Myanmar urged to allow passage of aid to Muslim-majority areas

October 21, 2016 6:50 pm

This photo taken on October 15, 2016, shows displaced people being evacuated by ’s troops in Rakhine state. (Photo by AFP)

Humanitarian agencies and rights groups have urged Myanmar to allow the passage of much-needed aid to the restricted Muslim-majority areas that they have no access to.
Amnesty International said on Thursday that the latest government crackdown on Muslims had “aggravated what was already a serious humanitarian situation in the country.”
“The Myanmar authorities must immediately lift restrictions preventing the United Nations and other humanitarian agencies from reaching people in need,” said Rafendi Djamin, Amnesty’s Southeast and the Pacific director.
Brad Adams, with the New York-based Human Rights Watch, said Myanmar’s officials were required by law to act in “a manner that respects human rights, ensures that the area’s people get the aid they need, and allows journalists and rights monitors into the area.”
The World Food Programme has also complained that it remains unable to access 50,000 people in need of food aid in Maungdaw township, which has been at the center of violence, but it hopes to regain access to nearby Buthidaung township by next week.
“After several days with no access to these areas, WFP hopes to be able to resume its regular support for some 37,000 people by next week,” said regional spokeswoman Silke Buhr.
“This includes distributions of cash for vulnerable households and nutrient-dense supplementary food for pregnant women and young children,” she said.
Myanmar’s troops have gone on rampage through the northern state of Rakhine, claiming to seek armed men who launched a coordinated assault on border posts.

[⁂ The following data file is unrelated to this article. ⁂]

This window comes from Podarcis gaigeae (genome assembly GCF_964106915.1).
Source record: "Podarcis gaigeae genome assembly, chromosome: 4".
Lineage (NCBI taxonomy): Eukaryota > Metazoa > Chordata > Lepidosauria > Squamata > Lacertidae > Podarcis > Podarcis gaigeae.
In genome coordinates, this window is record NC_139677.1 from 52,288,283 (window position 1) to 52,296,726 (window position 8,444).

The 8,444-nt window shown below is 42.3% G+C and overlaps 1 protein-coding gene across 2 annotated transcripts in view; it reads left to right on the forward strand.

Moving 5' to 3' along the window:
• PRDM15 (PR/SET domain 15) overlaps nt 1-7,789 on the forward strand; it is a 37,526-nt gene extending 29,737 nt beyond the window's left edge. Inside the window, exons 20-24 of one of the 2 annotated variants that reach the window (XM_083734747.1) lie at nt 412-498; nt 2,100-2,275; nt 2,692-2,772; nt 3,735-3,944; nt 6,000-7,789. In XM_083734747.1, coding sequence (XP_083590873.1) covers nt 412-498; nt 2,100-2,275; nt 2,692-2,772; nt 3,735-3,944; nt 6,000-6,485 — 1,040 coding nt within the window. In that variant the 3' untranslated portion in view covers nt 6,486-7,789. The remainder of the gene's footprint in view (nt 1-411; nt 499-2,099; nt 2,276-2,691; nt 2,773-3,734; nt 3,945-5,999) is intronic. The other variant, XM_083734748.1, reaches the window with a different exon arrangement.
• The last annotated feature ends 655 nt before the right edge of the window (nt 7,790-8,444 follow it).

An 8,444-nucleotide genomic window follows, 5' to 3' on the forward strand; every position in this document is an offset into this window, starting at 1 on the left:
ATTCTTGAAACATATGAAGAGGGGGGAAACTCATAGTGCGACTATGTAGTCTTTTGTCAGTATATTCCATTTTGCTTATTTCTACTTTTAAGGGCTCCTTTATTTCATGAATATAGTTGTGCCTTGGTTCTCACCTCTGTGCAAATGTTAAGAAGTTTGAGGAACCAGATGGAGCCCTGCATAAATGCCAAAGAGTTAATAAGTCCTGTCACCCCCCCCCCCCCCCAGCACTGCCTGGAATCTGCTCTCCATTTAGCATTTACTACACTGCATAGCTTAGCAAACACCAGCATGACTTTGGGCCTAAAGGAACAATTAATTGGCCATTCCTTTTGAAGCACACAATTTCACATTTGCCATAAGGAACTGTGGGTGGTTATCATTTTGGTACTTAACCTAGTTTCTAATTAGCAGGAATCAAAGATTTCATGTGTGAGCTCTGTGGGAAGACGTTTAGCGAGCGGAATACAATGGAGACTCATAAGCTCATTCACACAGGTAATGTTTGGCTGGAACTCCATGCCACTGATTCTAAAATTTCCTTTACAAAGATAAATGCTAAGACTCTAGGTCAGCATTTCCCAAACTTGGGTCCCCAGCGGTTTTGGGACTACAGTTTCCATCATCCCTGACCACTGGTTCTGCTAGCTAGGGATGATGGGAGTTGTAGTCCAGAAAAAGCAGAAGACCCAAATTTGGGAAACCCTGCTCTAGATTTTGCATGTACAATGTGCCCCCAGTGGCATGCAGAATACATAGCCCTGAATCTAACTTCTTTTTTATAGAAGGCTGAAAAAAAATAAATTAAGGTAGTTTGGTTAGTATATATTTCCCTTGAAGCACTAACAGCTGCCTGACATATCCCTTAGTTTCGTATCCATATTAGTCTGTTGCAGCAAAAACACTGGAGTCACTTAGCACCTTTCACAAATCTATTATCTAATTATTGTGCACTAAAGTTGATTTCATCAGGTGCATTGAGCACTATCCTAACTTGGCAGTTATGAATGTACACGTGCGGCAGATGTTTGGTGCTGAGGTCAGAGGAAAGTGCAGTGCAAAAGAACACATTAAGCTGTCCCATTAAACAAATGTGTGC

The Myanmar military has declared the area an “operation zone” and has tightly controlled the flow of information since suspected militants seized dozens of weapons in raids on the border posts on October 9.
Officials say armed men killed nine police officers and made off with dozens of weapons and more than 10,000 rounds of ammunition.
While the identity of the attackers is not known yet, some officials have been quick to accuse the Rohingya Muslim community for the attacks, while others have pointed the finger at suspected Bangladeshi militants.

This file photo shows a Myanmar police officer standing guard at a refugee camp for the minority Muslim Rohingyas in Sittwe. (Photo by AFP)

Myanmar’s recent military crackdown has raised the specter of a repeat of the 2012 unrest, when Buddhist extremists killed scores of Muslims and torched their property across Rakhine, forcing tens of thousands from their homes.
The Rohingya, as well as other Muslim minorities in Myanmar, have been long-time victims of torture, neglect and persecution.
Human rights groups have described the Rohingya Muslims as one of the world’s most persecuted peoples who face severe deprivations by the government due to their restricted movement and denied access to basic services.
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